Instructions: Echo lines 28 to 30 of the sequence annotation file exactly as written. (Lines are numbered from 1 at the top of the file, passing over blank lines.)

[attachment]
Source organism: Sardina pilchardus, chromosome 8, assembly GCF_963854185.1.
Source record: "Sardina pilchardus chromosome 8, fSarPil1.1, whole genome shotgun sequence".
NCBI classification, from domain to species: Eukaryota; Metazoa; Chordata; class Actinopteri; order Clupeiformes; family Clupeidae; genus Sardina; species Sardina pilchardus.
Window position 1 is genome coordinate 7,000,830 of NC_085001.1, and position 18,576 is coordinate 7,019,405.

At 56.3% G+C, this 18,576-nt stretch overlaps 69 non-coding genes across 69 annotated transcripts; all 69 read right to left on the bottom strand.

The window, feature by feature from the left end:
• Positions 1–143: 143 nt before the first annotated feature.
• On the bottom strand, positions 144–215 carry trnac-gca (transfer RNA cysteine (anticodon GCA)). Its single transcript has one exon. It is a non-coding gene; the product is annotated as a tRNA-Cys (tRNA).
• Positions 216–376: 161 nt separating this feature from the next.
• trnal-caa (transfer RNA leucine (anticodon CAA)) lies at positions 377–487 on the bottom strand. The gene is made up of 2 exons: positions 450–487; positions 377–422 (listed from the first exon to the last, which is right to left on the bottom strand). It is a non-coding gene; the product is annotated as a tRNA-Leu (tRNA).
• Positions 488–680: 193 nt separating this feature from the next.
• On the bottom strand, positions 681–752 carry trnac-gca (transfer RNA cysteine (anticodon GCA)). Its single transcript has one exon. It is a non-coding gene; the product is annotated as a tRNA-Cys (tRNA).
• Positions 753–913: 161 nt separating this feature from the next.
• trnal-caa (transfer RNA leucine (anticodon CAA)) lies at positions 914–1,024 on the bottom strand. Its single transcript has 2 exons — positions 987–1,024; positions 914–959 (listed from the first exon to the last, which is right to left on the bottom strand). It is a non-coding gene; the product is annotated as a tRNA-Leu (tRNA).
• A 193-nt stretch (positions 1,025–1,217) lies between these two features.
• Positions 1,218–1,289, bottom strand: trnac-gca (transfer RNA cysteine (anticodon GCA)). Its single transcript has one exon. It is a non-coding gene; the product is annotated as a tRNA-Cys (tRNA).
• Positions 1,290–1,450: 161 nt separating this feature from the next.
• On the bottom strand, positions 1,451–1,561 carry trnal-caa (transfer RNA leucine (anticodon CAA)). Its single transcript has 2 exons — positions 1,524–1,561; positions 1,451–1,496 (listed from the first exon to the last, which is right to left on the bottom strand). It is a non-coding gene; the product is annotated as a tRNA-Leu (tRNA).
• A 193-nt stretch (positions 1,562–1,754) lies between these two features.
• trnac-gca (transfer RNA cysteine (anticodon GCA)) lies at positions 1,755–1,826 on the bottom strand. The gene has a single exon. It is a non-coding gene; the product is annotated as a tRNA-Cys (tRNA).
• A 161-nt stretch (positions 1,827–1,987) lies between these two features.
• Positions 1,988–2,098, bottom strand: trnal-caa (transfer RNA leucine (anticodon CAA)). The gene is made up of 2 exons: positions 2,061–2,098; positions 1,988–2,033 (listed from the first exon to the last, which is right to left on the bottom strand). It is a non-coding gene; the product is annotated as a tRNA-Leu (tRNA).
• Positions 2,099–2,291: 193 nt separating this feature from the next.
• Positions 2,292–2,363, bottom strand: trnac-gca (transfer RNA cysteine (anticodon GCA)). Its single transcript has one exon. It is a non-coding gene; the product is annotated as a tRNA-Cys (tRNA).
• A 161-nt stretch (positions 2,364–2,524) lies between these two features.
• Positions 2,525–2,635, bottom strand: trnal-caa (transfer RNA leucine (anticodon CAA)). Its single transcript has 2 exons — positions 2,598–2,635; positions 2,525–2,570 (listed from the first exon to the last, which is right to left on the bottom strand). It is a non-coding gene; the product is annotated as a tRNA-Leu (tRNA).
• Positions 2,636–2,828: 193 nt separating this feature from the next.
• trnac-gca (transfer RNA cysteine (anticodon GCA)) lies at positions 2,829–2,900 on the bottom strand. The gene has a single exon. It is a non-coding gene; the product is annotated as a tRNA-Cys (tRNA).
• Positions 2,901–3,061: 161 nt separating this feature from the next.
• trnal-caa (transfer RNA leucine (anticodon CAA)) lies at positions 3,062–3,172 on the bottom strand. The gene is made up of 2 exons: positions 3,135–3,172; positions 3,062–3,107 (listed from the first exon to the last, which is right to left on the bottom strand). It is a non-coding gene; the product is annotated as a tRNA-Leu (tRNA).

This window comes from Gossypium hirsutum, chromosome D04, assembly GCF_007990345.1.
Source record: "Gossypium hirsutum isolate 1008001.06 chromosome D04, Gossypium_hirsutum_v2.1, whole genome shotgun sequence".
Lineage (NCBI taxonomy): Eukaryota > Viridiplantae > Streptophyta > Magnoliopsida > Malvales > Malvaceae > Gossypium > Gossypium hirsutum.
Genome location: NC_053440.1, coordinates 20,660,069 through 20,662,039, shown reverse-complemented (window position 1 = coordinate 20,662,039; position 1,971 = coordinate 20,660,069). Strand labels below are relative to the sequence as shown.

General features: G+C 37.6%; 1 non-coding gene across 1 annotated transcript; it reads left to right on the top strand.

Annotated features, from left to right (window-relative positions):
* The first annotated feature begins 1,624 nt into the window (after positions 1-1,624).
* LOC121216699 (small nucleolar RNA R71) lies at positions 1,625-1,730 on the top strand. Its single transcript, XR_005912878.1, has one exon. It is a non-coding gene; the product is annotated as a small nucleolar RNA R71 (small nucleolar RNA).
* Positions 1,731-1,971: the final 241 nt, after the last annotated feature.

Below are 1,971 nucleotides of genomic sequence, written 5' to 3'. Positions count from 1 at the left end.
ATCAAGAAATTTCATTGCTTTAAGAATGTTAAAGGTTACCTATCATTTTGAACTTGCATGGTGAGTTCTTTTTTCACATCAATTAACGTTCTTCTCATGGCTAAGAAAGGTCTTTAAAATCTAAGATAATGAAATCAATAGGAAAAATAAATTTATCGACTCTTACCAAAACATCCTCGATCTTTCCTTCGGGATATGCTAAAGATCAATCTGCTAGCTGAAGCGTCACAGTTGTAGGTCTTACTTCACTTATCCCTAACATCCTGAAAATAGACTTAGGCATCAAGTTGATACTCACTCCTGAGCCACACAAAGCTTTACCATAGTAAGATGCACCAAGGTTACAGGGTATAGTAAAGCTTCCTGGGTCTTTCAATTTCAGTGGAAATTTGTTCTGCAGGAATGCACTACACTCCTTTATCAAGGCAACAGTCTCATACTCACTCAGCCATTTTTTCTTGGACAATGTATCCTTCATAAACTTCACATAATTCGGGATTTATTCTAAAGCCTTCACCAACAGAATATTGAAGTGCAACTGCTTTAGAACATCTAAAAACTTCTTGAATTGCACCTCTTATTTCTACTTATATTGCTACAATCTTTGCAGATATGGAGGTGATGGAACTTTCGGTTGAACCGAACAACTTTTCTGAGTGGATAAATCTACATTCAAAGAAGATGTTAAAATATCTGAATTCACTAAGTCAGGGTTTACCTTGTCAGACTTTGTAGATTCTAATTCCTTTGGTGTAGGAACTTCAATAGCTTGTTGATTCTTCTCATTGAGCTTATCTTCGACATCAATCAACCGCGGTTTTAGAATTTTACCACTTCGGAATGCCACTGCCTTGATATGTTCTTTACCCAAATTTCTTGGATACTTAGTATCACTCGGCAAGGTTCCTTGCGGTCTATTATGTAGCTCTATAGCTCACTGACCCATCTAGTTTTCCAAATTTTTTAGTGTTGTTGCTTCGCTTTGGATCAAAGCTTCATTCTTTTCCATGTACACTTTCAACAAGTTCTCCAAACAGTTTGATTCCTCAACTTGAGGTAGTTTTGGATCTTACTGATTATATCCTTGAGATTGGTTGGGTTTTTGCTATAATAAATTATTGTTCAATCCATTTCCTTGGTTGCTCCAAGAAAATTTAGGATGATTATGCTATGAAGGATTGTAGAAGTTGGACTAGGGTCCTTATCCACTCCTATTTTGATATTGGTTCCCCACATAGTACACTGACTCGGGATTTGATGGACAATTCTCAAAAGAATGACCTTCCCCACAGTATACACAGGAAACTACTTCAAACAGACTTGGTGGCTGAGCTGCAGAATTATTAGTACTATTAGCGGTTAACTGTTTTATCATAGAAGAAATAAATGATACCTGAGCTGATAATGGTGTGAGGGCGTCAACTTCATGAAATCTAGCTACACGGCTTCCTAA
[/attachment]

• trnac-gca (transfer RNA cysteine (anticodon GCA)) lies at positions 2,829–2,900 on the bottom strand. The gene has a single exon. It is a non-coding gene; the product is annotated as a tRNA-Cys (tRNA).
• Positions 2,901–3,061: 161 nt separating this feature from the next.
• trnal-caa (transfer RNA leucine (anticodon CAA)) lies at positions 3,062–3,172 on the bottom strand. The gene is made up of 2 exons: positions 3,135–3,172; positions 3,062–3,107 (listed from the first exon to the last, which is right to left on the bottom strand). It is a non-coding gene; the product is annotated as a tRNA-Leu (tRNA).